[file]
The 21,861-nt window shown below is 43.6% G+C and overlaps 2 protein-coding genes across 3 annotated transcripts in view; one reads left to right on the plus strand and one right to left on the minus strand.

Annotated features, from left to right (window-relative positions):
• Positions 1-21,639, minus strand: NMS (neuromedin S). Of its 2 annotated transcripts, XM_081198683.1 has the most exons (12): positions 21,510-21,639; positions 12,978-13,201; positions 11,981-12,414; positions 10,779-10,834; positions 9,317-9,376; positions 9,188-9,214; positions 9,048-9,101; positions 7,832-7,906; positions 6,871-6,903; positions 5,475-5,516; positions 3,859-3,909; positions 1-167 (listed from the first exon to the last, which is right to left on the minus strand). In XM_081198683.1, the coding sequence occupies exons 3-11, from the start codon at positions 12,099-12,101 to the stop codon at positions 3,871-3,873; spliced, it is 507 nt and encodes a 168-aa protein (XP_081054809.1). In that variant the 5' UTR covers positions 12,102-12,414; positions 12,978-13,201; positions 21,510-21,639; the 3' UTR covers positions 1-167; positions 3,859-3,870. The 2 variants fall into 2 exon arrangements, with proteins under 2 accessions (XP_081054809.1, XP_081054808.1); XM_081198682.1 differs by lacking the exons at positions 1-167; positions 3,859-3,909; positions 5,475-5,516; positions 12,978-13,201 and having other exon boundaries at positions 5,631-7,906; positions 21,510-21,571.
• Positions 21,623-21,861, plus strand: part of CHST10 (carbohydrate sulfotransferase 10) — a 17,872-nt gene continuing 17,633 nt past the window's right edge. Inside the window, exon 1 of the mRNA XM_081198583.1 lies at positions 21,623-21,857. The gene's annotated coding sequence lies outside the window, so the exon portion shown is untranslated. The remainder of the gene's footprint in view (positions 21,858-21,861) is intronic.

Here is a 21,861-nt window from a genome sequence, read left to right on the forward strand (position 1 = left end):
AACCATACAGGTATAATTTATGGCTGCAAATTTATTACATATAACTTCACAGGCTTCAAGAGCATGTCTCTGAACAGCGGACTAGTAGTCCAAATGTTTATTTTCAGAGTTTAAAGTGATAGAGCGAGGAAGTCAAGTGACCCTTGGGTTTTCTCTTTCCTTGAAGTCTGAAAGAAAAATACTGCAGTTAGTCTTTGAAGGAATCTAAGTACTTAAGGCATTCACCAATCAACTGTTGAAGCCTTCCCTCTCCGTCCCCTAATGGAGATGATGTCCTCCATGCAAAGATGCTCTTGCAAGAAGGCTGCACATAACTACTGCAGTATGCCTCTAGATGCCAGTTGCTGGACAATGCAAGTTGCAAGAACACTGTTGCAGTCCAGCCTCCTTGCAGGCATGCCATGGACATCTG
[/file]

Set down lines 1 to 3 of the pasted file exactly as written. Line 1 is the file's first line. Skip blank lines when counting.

The 21,861-nt window shown below is 43.6% G+C and overlaps 2 protein-coding genes across 3 annotated transcripts in view; one reads left to right on the plus strand and one right to left on the minus strand.

Annotated features, from left to right (window-relative positions):
• Positions 1-21,639, minus strand: NMS (neuromedin S). Of its 2 annotated transcripts, XM_081198683.1 has the most exons (12): positions 21,510-21,639; positions 12,978-13,201; positions 11,981-12,414; positions 10,779-10,834; positions 9,317-9,376; positions 9,188-9,214; positions 9,048-9,101; positions 7,832-7,906; positions 6,871-6,903; positions 5,475-5,516; positions 3,859-3,909; positions 1-167 (listed from the first exon to the last, which is right to left on the minus strand). In XM_081198683.1, the coding sequence occupies exons 3-11, from the start codon at positions 12,099-12,101 to the stop codon at positions 3,871-3,873; spliced, it is 507 nt and encodes a 168-aa protein (XP_081054809.1). In that variant the 5' UTR covers positions 12,102-12,414; positions 12,978-13,201; positions 21,510-21,639; the 3' UTR covers positions 1-167; positions 3,859-3,870. The 2 variants fall into 2 exon arrangements, with proteins under 2 accessions (XP_081054809.1, XP_081054808.1); XM_081198682.1 differs by lacking the exons at positions 1-167; positions 3,859-3,909; positions 5,475-5,516; positions 12,978-13,201 and having other exon boundaries at positions 5,631-7,906; positions 21,510-21,571.